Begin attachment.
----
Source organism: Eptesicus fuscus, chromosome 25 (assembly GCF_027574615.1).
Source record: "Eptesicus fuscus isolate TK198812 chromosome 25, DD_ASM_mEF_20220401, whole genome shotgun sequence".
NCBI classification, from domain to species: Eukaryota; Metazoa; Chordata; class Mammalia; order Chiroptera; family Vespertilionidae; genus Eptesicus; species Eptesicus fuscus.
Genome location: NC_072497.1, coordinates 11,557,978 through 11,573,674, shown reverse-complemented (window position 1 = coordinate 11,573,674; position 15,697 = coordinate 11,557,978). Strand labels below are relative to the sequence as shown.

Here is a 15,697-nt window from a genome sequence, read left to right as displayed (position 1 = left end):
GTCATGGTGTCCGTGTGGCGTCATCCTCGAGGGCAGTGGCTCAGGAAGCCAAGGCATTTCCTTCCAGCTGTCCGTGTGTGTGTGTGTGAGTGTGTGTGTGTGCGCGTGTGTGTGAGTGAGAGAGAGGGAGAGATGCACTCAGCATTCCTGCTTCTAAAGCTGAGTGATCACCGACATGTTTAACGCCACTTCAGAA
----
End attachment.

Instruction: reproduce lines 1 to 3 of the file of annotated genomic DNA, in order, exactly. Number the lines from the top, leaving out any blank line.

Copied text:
Source organism: Eptesicus fuscus, chromosome 25 (assembly GCF_027574615.1).
Source record: "Eptesicus fuscus isolate TK198812 chromosome 25, DD_ASM_mEF_20220401, whole genome shotgun sequence".
NCBI classification, from domain to species: Eukaryota; Metazoa; Chordata; class Mammalia; order Chiroptera; family Vespertilionidae; genus Eptesicus; species Eptesicus fuscus.